Presidential candidate and Sen. Elizabeth Warren, D-Mass., defended two key planks of her economic platform in a PBS NewsHour interview Thursday, arguing that her campaign proposals on student debt relief and taxes would reduce inequality while addressing wealth disparities between whites and minorities.
Warren unveiled a plan last month that she said would cancel, in full, all of the student loan debt held by 75 percent of borrowers in the United States, and extend some student loan relief to millions of others. The plan drew praise but was also criticized for
focusing too little on students who are most in need of aid, including non-white students. Warren argued Thursday that her proposal would help close racial disparities.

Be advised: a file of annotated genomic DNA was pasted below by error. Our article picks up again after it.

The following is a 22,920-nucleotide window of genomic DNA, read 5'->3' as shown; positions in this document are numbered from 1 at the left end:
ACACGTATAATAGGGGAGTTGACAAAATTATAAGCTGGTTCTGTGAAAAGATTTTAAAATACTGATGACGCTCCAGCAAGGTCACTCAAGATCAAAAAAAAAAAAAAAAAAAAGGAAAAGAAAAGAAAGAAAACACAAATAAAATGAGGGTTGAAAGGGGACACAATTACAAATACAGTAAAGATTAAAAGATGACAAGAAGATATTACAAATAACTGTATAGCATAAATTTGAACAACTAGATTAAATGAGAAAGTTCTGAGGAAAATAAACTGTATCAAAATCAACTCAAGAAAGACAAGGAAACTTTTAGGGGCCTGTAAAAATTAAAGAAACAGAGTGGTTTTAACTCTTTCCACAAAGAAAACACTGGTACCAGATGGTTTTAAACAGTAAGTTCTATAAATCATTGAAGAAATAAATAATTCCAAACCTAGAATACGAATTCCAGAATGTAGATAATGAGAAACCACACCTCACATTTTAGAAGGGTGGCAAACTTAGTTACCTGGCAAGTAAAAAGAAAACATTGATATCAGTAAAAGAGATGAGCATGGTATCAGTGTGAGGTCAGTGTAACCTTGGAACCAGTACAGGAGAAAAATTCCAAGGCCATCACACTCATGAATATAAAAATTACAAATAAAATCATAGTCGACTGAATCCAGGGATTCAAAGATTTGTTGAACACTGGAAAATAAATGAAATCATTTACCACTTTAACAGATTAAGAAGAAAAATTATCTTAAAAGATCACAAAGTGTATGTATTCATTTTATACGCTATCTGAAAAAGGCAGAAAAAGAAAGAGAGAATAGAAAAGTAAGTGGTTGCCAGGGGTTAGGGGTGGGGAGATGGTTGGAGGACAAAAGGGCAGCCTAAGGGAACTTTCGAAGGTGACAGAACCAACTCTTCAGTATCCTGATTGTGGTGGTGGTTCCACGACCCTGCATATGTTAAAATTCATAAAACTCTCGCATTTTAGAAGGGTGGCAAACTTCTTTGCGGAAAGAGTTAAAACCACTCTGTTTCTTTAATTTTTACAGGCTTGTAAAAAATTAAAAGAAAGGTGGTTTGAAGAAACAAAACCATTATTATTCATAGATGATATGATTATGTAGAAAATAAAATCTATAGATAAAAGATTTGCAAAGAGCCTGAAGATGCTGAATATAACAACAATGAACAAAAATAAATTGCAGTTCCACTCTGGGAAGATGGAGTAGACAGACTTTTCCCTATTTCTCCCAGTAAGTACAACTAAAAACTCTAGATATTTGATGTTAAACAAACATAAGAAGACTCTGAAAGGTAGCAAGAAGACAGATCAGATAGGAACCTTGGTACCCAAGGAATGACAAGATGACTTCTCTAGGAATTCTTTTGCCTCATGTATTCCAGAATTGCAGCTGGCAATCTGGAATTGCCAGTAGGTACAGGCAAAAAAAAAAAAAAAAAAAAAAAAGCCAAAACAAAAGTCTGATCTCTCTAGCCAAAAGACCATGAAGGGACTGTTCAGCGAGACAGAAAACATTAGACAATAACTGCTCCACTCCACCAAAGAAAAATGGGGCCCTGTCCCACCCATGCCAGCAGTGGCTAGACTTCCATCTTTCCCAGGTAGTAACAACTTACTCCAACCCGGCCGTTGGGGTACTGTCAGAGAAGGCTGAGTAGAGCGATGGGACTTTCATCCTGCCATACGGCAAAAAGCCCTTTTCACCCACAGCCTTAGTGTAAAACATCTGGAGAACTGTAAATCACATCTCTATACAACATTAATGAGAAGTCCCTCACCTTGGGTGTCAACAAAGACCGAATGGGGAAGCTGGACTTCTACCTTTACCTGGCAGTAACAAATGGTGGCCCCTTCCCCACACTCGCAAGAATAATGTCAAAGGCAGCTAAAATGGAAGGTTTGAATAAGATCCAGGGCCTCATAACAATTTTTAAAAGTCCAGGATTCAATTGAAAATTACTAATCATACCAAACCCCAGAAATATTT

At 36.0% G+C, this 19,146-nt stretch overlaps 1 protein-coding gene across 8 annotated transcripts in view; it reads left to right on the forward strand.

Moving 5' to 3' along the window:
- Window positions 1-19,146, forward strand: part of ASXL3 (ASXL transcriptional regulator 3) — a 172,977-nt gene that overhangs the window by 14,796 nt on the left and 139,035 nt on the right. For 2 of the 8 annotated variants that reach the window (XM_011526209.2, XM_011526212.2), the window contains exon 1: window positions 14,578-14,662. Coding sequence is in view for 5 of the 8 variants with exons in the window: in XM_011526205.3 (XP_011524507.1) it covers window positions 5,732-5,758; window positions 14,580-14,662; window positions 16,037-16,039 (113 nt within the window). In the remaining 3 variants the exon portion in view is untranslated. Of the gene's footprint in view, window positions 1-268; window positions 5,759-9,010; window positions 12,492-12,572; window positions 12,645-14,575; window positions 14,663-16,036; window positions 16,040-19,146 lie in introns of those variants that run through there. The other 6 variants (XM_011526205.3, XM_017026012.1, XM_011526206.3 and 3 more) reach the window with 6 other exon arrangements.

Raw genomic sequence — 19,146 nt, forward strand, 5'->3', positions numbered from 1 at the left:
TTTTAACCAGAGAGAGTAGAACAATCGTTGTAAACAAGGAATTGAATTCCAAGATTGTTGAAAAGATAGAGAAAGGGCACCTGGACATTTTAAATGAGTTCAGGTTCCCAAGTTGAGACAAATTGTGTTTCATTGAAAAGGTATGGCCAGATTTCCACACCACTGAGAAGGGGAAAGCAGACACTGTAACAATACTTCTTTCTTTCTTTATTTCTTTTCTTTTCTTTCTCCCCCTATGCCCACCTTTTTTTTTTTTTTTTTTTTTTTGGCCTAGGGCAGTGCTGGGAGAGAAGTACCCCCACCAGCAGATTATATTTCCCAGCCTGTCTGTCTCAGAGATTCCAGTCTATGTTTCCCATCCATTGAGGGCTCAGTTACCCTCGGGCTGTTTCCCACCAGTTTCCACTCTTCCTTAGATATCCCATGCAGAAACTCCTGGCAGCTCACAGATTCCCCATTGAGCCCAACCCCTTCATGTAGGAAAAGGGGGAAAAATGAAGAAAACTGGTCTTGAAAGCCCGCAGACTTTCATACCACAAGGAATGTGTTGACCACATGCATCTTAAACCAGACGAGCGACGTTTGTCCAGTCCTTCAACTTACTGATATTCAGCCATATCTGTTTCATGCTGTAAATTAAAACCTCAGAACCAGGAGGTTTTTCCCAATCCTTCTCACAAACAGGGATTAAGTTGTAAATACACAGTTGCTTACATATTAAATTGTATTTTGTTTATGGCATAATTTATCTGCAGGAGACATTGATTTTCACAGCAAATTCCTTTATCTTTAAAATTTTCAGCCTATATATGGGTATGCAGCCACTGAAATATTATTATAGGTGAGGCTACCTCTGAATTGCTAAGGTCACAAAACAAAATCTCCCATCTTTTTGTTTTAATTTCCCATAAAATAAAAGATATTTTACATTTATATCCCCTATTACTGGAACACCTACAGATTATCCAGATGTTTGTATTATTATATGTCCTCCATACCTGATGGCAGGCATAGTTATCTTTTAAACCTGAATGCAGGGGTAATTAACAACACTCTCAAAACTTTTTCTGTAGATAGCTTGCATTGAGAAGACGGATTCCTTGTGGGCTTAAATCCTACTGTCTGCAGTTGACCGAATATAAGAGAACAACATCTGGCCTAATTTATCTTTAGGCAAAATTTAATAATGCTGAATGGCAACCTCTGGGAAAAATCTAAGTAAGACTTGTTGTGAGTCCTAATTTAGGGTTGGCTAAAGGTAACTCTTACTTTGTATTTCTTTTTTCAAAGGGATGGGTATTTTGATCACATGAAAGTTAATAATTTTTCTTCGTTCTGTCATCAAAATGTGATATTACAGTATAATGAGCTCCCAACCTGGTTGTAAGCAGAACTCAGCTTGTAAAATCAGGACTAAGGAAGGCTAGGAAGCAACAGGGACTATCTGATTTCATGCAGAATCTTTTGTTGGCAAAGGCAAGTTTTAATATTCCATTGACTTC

“It’s specifically designed so that it helps close the black-white wealth gap,” Warren told NewsHour anchor and managing editor Judy Woodruff.
Warren added: “African American students are more likely to borrow money to go to college. They borrow more money while they’re in college. They have a harder time paying when they get out of college. My student loan debt cancellation helps them.”
Warren also touted her proposal to impose a tax on wealthier Americans that’s based on their net worth. The proposal calls for an annual 2 percent tax on households worth $50 million to $1 billion, and a 3 percent tax on households with a net worth of more than $1 billion. Critics have questioned whether such a wealth tax would discourage investment, but Warren said Thursday the concerns were misplaced.
“The idea that someone who has already amassed a huge fortune in this country is going to disinvest [that] just doesn’t even make any sense,” Warren said.
The Massachusetts Democrat also rejected the “anti-business” label Republicans have thrown at her over the years, saying it was “pro-business” to seek out robust rules and regulations to preserve competition and protect customers.